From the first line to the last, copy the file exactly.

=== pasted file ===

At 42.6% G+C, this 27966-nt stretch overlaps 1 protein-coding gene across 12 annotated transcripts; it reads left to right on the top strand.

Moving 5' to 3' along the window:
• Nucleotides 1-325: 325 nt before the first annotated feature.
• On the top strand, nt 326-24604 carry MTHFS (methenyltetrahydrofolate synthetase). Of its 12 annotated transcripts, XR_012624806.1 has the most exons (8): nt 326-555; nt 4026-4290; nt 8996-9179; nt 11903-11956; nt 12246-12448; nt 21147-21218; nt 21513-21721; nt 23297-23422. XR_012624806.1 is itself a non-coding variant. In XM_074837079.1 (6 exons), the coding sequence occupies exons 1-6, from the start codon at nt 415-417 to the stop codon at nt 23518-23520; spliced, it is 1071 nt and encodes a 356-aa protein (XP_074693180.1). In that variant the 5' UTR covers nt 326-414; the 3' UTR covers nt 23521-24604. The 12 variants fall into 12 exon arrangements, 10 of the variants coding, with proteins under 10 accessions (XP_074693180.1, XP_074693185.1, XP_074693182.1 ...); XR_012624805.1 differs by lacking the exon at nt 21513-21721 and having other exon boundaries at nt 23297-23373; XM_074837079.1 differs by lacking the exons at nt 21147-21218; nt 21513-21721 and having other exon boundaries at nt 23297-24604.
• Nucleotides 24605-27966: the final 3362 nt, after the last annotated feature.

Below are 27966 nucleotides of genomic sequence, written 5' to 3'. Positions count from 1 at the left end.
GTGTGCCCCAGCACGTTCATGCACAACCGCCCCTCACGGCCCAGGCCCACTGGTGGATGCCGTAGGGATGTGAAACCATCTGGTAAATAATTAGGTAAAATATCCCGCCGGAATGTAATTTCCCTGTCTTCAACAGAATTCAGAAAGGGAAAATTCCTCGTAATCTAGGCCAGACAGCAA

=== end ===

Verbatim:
At 42.6% G+C, this 27966-nt stretch overlaps 1 protein-coding gene across 12 annotated transcripts; it reads left to right on the top strand.

Moving 5' to 3' along the window:
• Nucleotides 1-325: 325 nt before the first annotated feature.
• On the top strand, nt 326-24604 carry MTHFS (methenyltetrahydrofolate synthetase). Of its 12 annotated transcripts, XR_012624806.1 has the most exons (8): nt 326-555; nt 4026-4290; nt 8996-9179; nt 11903-11956; nt 12246-12448; nt 21147-21218; nt 21513-21721; nt 23297-23422. XR_012624806.1 is itself a non-coding variant. In XM_074837079.1 (6 exons), the coding sequence occupies exons 1-6, from the start codon at nt 415-417 to the stop codon at nt 23518-23520; spliced, it is 1071 nt and encodes a 356-aa protein (XP_074693180.1). In that variant the 5' UTR covers nt 326-414; the 3' UTR covers nt 23521-24604. The 12 variants fall into 12 exon arrangements, 10 of the variants coding, with proteins under 10 accessions (XP_074693180.1, XP_074693185.1, XP_074693182.1 ...); XR_012624805.1 differs by lacking the exon at nt 21513-21721 and having other exon boundaries at nt 23297-23373; XM_074837079.1 differs by lacking the exons at nt 21147-21218; nt 21513-21721 and having other exon boundaries at nt 23297-24604.
• Nucleotides 24605-27966: the final 3362 nt, after the last annotated feature.

Below are 27966 nucleotides of genomic sequence, written 5' to 3'. Positions count from 1 at the left end.
GTGTGCCCCAGCACGTTCATGCACAACCGCCCCTCACGGCCCAGGCCCACTGGTGGATGCCGTAGGGATGTGAAACCATCTGGTAAATAATTAGGTAAAATATCCCGCCGGAATGTAATTTCCCTGTCTTCAACAGAATTCAGAAAGGGAAAATTCCTCGTAATCTAGGCCAGACAGCAA